Amendment 4: Property Tax Limitation; Property Value Decline ...
Published: Saturday, October 6, 2012 at 6:01 a.m.
Last Modified: Sunday, October 7, 2012 at 12:54 a.m.
A look at the constitutional amendments on the Nov. 6 ballot from the League of Women Voters of Florida Education Fund:
Amendment 4: Property Tax Limitation; Property Value Decline; Reduction for Non-Homestead Assessment Increases; Delay of Scheduled Repeal
Synopsis: This proposal would extend tax breaks to property owners and to first-time homebuyers. If passed, it would: 1) prevent the assessed value of homesteaded and specified non-homesteaded properties from increasing if the market value of that property decreases compared to the previous year. This would allow the Legislature to eliminate a provision in the current law known as “recapture,” which can cause the taxable value of a property to rise even if its market value drops; 2) reduce from 10 percent to 5 percent the cap on annual increases in the assessments of specified non-homesteaded properties such as residential rental property, seasonal homes and commercial property; 3) authorize a homestead exemption to first-time homebuyers or to buyers who have not owned property during the previous three years or longer. The exemption would phase out over five years and be equal to 50 percent of the market value of the property but not greater than the median market value of all homesteaded properties in the county where the property is located; 4) delay until 2013 the scheduled repeal of assessment caps on certain types of non-homesteaded properties. Proponents say the tax breaks will stimulate the housing and commercial real estate markets. They also say it will help property owners in a down economy. Critics say the proposal will hurt cash-strapped school districts, cities and counties already forced to cut services. Total tax revenue losses to local governments and schools over a three-year period have been estimated at nearly $1 billion.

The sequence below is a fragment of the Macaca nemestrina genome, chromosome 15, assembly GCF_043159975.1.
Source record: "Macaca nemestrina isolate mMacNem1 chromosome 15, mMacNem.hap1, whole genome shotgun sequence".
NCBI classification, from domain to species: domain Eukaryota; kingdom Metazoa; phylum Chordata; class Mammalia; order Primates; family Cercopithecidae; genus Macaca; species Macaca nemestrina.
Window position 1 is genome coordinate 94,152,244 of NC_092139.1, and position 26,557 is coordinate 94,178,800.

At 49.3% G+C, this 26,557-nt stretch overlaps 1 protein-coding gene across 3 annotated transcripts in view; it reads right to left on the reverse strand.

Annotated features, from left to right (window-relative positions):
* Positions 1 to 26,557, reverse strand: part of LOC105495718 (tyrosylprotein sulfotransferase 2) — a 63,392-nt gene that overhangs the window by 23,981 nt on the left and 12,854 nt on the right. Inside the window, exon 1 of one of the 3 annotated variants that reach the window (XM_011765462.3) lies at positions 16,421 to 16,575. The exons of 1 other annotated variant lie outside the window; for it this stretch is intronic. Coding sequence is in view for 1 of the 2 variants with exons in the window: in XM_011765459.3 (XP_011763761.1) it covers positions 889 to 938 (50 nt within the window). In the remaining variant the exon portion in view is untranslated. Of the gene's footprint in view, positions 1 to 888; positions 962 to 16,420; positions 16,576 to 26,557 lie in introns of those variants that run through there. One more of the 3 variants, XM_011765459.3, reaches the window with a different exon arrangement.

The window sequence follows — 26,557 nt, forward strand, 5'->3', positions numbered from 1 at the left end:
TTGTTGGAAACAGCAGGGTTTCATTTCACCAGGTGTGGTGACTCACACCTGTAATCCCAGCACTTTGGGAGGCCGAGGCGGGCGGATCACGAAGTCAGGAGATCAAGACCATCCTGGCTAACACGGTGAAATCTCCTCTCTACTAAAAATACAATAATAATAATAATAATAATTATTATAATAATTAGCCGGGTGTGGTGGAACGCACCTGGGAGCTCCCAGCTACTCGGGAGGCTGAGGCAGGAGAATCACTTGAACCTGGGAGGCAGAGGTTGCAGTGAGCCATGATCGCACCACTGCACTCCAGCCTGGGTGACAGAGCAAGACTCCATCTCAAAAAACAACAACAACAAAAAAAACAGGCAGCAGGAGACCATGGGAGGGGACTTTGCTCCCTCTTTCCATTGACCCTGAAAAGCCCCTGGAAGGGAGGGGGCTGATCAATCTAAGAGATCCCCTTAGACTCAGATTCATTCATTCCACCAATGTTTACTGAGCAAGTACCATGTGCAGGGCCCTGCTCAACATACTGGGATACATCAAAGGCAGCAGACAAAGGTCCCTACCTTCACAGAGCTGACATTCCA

A vote YES on Amendment 4 would:
- Reduce local government revenue by cutting in half the taxable rate on non-homestead property, such as commercial income properties and second homes
- Reduce local government revenue by prohibiting increases in the assessed value of homestead property and certain non-homestead property in any year where the market value of the property decreases
- Reduce local government revenue by extending an additional homestead tax exemption to some first-time homeowners
A vote NO on Amendment 4 would:
- Maintain existing property tax exemptions
- Prevent schools and local governments from losing an estimated $1 billion in property tax revenue over three years
- Not place a limitation on local government revenue in the Florida Constitution where it would be difficult to modify or remove